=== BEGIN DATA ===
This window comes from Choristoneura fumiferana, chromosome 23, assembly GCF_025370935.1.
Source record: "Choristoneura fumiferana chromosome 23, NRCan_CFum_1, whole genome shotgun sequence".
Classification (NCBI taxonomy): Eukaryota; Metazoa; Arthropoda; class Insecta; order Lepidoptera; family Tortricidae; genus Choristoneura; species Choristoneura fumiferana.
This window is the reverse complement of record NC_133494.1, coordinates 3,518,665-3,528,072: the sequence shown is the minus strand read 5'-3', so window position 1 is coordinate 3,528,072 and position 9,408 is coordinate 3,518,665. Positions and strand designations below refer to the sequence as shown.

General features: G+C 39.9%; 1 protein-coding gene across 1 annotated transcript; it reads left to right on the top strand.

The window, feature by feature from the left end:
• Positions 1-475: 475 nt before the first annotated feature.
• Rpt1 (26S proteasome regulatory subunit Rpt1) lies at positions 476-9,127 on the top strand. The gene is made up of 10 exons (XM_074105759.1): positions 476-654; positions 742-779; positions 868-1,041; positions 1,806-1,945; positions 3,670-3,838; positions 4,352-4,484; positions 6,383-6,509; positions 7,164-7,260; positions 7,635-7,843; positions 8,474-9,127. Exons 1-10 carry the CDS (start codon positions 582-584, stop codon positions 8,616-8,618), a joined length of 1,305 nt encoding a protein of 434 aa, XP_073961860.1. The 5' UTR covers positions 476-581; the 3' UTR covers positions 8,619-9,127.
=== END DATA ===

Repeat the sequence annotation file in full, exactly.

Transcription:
This window comes from Choristoneura fumiferana, chromosome 23, assembly GCF_025370935.1.
Source record: "Choristoneura fumiferana chromosome 23, NRCan_CFum_1, whole genome shotgun sequence".
Classification (NCBI taxonomy): Eukaryota; Metazoa; Arthropoda; class Insecta; order Lepidoptera; family Tortricidae; genus Choristoneura; species Choristoneura fumiferana.
This window is the reverse complement of record NC_133494.1, coordinates 3,518,665-3,528,072: the sequence shown is the minus strand read 5'-3', so window position 1 is coordinate 3,528,072 and position 9,408 is coordinate 3,518,665. Positions and strand designations below refer to the sequence as shown.

General features: G+C 39.9%; 1 protein-coding gene across 1 annotated transcript; it reads left to right on the top strand.

The window, feature by feature from the left end:
• Positions 1-475: 475 nt before the first annotated feature.
• Rpt1 (26S proteasome regulatory subunit Rpt1) lies at positions 476-9,127 on the top strand. The gene is made up of 10 exons (XM_074105759.1): positions 476-654; positions 742-779; positions 868-1,041; positions 1,806-1,945; positions 3,670-3,838; positions 4,352-4,484; positions 6,383-6,509; positions 7,164-7,260; positions 7,635-7,843; positions 8,474-9,127. Exons 1-10 carry the CDS (start codon positions 582-584, stop codon positions 8,616-8,618), a joined length of 1,305 nt encoding a protein of 434 aa, XP_073961860.1. The 5' UTR covers positions 476-581; the 3' UTR covers positions 8,619-9,127.